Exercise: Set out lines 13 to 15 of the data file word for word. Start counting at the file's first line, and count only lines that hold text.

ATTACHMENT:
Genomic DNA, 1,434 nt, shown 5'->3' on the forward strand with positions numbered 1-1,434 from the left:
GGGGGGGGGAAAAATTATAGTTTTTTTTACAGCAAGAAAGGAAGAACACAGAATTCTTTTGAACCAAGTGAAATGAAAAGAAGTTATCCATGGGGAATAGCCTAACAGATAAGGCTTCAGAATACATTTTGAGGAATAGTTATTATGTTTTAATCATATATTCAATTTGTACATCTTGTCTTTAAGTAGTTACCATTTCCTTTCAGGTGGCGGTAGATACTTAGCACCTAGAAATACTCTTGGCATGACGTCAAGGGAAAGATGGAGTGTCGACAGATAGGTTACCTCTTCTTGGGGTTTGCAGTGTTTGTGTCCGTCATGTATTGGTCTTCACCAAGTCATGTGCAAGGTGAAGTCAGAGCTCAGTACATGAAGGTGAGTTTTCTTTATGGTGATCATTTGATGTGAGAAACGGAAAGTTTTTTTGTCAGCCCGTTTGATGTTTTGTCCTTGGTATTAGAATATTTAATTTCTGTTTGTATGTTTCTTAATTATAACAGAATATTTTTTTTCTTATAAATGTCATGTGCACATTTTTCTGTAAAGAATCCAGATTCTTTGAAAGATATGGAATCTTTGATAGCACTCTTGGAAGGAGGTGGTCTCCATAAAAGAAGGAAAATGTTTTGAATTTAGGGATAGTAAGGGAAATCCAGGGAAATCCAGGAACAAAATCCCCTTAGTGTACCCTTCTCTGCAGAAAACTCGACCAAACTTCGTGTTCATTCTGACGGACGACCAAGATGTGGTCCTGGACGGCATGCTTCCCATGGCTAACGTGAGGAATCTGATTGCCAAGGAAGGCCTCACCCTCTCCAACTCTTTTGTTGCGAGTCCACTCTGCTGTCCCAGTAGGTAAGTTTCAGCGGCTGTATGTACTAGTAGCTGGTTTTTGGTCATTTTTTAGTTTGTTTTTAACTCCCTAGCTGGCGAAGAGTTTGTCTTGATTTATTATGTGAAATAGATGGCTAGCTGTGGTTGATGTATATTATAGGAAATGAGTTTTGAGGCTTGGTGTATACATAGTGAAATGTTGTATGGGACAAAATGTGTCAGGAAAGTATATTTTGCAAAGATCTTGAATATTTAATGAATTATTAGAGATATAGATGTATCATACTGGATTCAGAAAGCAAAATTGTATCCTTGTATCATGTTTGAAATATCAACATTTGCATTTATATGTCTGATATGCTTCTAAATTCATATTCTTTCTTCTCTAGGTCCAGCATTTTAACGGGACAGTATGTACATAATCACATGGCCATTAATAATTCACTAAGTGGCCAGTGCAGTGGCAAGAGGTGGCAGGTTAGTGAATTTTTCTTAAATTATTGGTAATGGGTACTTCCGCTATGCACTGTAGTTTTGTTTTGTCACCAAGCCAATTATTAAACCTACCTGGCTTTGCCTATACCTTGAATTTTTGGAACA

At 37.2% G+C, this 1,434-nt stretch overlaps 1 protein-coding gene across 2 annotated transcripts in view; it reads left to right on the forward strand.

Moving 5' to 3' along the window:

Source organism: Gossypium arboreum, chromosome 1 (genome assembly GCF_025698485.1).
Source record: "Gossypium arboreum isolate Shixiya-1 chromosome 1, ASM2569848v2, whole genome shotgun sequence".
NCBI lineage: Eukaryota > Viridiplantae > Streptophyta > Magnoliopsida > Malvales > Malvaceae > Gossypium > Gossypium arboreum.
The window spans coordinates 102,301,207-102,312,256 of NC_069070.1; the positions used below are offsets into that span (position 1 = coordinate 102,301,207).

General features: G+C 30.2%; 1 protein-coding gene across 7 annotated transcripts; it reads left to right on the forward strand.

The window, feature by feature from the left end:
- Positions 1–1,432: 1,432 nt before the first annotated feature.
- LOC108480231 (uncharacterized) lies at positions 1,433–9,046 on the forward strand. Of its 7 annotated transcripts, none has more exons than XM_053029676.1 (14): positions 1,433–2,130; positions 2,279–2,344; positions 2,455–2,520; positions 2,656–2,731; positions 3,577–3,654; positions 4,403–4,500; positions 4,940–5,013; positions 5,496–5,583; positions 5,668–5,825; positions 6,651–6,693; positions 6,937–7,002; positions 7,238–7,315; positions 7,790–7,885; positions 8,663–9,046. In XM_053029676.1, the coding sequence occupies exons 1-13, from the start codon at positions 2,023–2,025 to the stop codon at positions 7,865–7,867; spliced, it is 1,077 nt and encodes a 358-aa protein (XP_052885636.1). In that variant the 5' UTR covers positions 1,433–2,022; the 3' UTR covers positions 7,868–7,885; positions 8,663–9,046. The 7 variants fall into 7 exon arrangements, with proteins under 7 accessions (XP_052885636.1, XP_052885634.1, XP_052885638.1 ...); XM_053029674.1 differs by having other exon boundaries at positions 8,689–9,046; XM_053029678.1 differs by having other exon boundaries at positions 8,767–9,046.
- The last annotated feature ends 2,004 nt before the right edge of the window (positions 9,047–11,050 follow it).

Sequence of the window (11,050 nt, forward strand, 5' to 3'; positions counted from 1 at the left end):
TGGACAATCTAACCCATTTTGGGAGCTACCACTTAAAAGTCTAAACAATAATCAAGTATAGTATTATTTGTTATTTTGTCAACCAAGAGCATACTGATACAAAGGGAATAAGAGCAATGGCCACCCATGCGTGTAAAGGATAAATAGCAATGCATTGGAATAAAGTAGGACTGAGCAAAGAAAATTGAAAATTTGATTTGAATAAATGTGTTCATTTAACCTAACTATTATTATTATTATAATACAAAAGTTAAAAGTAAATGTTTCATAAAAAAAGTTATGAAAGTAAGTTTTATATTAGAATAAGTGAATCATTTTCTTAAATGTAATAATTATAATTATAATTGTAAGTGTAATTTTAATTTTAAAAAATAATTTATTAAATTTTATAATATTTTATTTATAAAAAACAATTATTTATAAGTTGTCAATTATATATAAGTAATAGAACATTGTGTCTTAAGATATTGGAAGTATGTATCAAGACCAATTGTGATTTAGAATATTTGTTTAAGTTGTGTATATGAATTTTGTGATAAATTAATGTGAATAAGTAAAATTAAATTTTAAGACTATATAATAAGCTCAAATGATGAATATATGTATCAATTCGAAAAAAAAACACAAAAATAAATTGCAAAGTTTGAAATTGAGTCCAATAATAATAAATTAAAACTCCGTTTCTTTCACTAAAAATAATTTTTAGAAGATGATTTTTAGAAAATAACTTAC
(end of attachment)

- The last annotated feature ends 2,004 nt before the right edge of the window (positions 9,047–11,050 follow it).

Sequence of the window (11,050 nt, forward strand, 5' to 3'; positions counted from 1 at the left end):
TGGACAATCTAACCCATTTTGGGAGCTACCACTTAAAAGTCTAAACAATAATCAAGTATAGTATTATTTGTTATTTTGTCAACCAAGAGCATACTGATACAAAGGGAATAAGAGCAATGGCCACCCATGCGTGTAAAGGATAAATAGCAATGCATTGGAATAAAGTAGGACTGAGCAAAGAAAATTGAAAATTTGATTTGAATAAATGTGTTCATTTAACCTAACTATTATTATTATTATAATACAAAAGTTAAAAGTAAATGTTTCATAAAAAAAGTTATGAAAGTAAGTTTTATATTAGAATAAGTGAATCATTTTCTTAAATGTAATAATTATAATTATAATTGTAAGTGTAATTTTAATTTTAAAAAATAATTTATTAAATTTTATAATATTTTATTTATAAAAAACAATTATTTATAAGTTGTCAATTATATATAAGTAATAGAACATTGTGTCTTAAGATATTGGAAGTATGTATCAAGACCAATTGTGATTTAGAATATTTGTTTAAGTTGTGTATATGAATTTTGTGATAAATTAATGTGAATAAGTAAAATTAAATTTTAAGACTATATAATAAGCTCAAATGATGAATATATGTATCAATTCGAAAAAAAAACACAAAAATAAATTGCAAAGTTTGAAATTGAGTCCAATAATAATAAATTAAAACTCCGTTTCTTTCACTAAAAATAATTTTTAGAAGATGATTTTTAGAAAATAACTTAC